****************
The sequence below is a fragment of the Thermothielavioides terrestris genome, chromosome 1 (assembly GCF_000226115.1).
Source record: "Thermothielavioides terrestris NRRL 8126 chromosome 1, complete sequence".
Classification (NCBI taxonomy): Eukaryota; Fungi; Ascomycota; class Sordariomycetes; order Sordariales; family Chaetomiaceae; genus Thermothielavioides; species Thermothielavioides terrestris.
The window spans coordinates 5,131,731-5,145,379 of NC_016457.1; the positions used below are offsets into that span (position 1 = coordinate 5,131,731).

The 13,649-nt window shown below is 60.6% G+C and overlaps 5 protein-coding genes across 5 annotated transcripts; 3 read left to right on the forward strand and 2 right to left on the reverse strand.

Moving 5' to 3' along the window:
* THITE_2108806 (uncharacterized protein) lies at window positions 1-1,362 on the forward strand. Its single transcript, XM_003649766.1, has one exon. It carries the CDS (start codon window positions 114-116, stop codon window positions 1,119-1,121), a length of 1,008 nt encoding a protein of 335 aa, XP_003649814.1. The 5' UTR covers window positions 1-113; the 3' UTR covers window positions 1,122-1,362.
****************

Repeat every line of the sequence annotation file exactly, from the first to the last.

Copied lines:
The sequence below is a fragment of the Thermothielavioides terrestris genome, chromosome 1 (assembly GCF_000226115.1).
Source record: "Thermothielavioides terrestris NRRL 8126 chromosome 1, complete sequence".
Classification (NCBI taxonomy): Eukaryota; Fungi; Ascomycota; class Sordariomycetes; order Sordariales; family Chaetomiaceae; genus Thermothielavioides; species Thermothielavioides terrestris.
The window spans coordinates 5,131,731-5,145,379 of NC_016457.1; the positions used below are offsets into that span (position 1 = coordinate 5,131,731).

The 13,649-nt window shown below is 60.6% G+C and overlaps 5 protein-coding genes across 5 annotated transcripts; 3 read left to right on the forward strand and 2 right to left on the reverse strand.

Moving 5' to 3' along the window:
* THITE_2108806 (uncharacterized protein) lies at window positions 1-1,362 on the forward strand. Its single transcript, XM_003649766.1, has one exon. It carries the CDS (start codon window positions 114-116, stop codon window positions 1,119-1,121), a length of 1,008 nt encoding a protein of 335 aa, XP_003649814.1. The 5' UTR covers window positions 1-113; the 3' UTR covers window positions 1,122-1,362.